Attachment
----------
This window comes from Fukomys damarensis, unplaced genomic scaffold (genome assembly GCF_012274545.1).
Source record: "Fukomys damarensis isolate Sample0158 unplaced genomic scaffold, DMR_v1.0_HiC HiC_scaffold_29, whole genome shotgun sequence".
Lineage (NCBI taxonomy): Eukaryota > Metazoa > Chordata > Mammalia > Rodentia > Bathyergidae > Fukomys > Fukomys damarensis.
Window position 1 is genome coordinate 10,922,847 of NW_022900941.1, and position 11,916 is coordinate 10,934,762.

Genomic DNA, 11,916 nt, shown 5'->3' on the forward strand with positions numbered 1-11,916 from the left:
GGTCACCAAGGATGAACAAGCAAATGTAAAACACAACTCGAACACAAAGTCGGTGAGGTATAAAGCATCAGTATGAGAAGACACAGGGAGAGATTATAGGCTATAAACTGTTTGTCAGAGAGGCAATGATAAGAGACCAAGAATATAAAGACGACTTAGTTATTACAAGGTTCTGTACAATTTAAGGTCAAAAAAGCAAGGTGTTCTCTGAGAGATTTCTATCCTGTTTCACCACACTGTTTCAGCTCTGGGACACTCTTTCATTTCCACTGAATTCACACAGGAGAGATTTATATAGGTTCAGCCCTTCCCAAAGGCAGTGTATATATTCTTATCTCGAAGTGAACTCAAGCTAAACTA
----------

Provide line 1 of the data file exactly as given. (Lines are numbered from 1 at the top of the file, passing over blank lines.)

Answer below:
This window comes from Fukomys damarensis, unplaced genomic scaffold (genome assembly GCF_012274545.1).